"Judith was left alone in the tent, with Holofernes stretched out on the bed, for he was overcome with wine. She went up to the post at the end of the bed, above Holofernes' head, and took down his sword that hung there. She came close to the bed and took hold of the hair of his head, and said: 'Give me strength this day, O Lord God of Israel!'. And she struck his neck twice with all her might, and severed his head from his body. After a moment she went out and gave Holofernes' head to her maid (Judith 13, 1-10)".
This tapestry woven cushion cover shows the episode of Judith who saved her city of Bethulia from the siege of Holofernes, general of the Assyrian king Nabucodonosor, by killing him after a banquet.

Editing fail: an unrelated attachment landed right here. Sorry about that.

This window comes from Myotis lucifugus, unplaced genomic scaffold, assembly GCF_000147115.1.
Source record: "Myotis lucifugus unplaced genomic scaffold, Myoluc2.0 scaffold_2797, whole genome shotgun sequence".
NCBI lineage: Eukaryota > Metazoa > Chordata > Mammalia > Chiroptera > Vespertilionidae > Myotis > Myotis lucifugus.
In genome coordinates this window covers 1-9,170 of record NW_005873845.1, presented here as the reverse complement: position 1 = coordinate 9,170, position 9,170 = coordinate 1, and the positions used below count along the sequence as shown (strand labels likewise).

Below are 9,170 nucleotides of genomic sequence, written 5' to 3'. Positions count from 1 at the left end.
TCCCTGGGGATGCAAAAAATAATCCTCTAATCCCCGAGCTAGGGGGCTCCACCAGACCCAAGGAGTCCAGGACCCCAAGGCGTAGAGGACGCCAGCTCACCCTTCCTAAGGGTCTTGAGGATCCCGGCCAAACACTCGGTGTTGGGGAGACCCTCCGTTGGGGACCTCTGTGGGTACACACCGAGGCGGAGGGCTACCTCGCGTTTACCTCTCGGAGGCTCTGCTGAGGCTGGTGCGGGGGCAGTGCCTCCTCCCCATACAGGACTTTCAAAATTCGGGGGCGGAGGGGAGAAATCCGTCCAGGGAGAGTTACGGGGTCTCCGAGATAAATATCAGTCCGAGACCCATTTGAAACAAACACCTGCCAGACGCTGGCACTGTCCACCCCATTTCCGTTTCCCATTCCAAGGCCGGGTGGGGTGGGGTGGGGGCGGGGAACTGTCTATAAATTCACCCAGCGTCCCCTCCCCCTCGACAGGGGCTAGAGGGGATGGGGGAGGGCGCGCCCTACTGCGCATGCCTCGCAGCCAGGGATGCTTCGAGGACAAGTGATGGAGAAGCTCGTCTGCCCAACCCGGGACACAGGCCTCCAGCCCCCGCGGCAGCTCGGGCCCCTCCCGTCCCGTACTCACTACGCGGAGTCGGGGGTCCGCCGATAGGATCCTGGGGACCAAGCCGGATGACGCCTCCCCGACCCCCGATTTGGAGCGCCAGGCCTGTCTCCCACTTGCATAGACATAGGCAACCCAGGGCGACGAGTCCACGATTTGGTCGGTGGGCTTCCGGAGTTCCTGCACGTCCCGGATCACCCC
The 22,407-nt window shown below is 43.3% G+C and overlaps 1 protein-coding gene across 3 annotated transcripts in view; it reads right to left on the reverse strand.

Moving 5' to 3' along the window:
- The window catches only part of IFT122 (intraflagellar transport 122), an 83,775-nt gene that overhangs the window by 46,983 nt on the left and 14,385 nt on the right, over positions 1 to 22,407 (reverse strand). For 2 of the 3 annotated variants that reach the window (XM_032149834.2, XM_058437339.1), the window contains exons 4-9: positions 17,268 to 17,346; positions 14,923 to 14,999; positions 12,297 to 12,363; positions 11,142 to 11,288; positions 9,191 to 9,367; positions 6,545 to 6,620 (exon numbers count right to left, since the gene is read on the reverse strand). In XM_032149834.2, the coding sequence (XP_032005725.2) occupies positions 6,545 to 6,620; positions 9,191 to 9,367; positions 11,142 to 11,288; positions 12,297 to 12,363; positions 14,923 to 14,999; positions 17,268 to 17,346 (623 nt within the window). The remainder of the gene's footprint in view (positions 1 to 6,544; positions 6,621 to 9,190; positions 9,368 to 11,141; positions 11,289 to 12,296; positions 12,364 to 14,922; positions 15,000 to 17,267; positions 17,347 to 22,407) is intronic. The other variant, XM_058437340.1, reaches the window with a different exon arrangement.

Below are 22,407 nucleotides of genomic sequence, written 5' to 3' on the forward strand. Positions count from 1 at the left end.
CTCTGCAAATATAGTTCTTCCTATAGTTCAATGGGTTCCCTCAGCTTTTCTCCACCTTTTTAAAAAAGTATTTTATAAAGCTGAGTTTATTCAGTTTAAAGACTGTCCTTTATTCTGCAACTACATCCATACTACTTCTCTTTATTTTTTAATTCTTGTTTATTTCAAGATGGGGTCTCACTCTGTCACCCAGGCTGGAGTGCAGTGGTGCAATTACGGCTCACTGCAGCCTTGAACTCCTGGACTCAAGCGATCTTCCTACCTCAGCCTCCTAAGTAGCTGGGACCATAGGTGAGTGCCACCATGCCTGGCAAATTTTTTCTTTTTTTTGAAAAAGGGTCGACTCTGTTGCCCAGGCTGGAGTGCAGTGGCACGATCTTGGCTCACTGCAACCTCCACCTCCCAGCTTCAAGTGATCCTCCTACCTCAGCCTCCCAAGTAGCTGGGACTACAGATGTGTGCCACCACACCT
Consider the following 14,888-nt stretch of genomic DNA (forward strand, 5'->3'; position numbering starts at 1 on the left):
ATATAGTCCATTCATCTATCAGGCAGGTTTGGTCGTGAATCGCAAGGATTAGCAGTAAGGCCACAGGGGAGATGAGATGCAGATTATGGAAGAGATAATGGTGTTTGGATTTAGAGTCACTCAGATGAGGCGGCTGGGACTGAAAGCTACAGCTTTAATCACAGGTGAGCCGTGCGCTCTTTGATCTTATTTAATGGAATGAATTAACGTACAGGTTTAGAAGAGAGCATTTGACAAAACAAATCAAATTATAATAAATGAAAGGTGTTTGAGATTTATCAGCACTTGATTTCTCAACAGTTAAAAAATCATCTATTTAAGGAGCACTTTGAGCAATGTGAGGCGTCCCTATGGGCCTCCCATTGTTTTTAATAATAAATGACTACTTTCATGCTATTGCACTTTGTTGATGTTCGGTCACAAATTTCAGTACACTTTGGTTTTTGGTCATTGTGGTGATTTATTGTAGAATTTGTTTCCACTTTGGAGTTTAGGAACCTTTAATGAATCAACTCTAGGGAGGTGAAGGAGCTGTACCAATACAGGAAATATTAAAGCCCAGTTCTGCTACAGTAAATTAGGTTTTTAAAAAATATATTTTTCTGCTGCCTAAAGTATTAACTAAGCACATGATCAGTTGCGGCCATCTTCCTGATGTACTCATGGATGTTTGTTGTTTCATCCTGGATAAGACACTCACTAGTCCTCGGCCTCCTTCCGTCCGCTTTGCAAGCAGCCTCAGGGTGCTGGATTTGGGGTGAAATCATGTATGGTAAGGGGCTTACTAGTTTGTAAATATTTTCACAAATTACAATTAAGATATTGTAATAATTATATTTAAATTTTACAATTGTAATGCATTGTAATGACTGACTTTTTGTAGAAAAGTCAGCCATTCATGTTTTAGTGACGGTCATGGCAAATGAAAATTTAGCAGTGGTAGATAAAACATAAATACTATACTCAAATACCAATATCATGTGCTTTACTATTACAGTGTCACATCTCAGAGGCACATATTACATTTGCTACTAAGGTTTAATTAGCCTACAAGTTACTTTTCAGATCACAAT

Heroines from the bible, such as Judith, Abigail and Esther, who saved others by their courageous actions, were celebrated for their virtue and depicted throughout the 16th and 17th centuries in a variety of media ranging from paintings and enamels to textiles.
Tapestry woven cushion cover showing the story of Judith.
The border has waving floral sprays on a red ground with snake-like 'S' on the oblique lines. The central panel is showing Judith and her maid, dressed in archaic dress, standing on a little hill. Judith is holding Holofernes head by his hair in her left hand and sword in her right. They are surrounded by oversized lush verdure and flowers. Flowers recognisable are: honeysuckle, cornflower and carnation, also sprays of strawberries with flowers.